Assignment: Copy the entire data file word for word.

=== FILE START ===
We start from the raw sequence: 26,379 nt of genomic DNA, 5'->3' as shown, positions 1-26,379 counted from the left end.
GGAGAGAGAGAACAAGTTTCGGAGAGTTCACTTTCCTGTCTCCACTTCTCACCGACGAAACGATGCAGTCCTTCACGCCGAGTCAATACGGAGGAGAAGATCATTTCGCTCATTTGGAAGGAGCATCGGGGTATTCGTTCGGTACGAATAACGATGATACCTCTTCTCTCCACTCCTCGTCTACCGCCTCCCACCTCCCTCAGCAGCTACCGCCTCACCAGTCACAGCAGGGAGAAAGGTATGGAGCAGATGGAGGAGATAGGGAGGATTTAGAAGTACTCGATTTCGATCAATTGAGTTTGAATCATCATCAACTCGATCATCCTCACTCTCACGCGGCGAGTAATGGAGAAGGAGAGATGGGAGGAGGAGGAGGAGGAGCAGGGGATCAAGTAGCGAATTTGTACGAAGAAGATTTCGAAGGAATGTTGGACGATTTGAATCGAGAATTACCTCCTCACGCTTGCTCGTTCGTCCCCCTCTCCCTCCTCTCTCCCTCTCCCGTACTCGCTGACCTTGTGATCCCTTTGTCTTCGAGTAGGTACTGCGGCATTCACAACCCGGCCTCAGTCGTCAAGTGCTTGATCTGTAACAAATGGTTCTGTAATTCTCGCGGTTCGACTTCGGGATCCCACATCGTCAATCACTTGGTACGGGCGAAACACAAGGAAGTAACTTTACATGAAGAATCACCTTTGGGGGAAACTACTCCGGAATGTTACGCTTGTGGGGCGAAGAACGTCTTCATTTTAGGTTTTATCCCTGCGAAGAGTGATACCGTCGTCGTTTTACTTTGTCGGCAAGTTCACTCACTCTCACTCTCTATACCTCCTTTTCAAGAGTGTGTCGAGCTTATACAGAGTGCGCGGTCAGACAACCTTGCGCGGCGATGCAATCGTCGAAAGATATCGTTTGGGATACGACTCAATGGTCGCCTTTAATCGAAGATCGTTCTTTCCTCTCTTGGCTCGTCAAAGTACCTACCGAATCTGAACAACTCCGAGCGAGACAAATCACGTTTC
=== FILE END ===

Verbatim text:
We start from the raw sequence: 26,379 nt of genomic DNA, 5'->3' as shown, positions 1-26,379 counted from the left end.
GGAGAGAGAGAACAAGTTTCGGAGAGTTCACTTTCCTGTCTCCACTTCTCACCGACGAAACGATGCAGTCCTTCACGCCGAGTCAATACGGAGGAGAAGATCATTTCGCTCATTTGGAAGGAGCATCGGGGTATTCGTTCGGTACGAATAACGATGATACCTCTTCTCTCCACTCCTCGTCTACCGCCTCCCACCTCCCTCAGCAGCTACCGCCTCACCAGTCACAGCAGGGAGAAAGGTATGGAGCAGATGGAGGAGATAGGGAGGATTTAGAAGTACTCGATTTCGATCAATTGAGTTTGAATCATCATCAACTCGATCATCCTCACTCTCACGCGGCGAGTAATGGAGAAGGAGAGATGGGAGGAGGAGGAGGAGGAGCAGGGGATCAAGTAGCGAATTTGTACGAAGAAGATTTCGAAGGAATGTTGGACGATTTGAATCGAGAATTACCTCCTCACGCTTGCTCGTTCGTCCCCCTCTCCCTCCTCTCTCCCTCTCCCGTACTCGCTGACCTTGTGATCCCTTTGTCTTCGAGTAGGTACTGCGGCATTCACAACCCGGCCTCAGTCGTCAAGTGCTTGATCTGTAACAAATGGTTCTGTAATTCTCGCGGTTCGACTTCGGGATCCCACATCGTCAATCACTTGGTACGGGCGAAACACAAGGAAGTAACTTTACATGAAGAATCACCTTTGGGGGAAACTACTCCGGAATGTTACGCTTGTGGGGCGAAGAACGTCTTCATTTTAGGTTTTATCCCTGCGAAGAGTGATACCGTCGTCGTTTTACTTTGTCGGCAAGTTCACTCACTCTCACTCTCTATACCTCCTTTTCAAGAGTGTGTCGAGCTTATACAGAGTGCGCGGTCAGACAACCTTGCGCGGCGATGCAATCGTCGAAAGATATCGTTTGGGATACGACTCAATGGTCGCCTTTAATCGAAGATCGTTCTTTCCTCTCTTGGCTCGTCAAAGTACCTACCGAATCTGAACAACTCCGAGCGAGACAAATCACGTTTC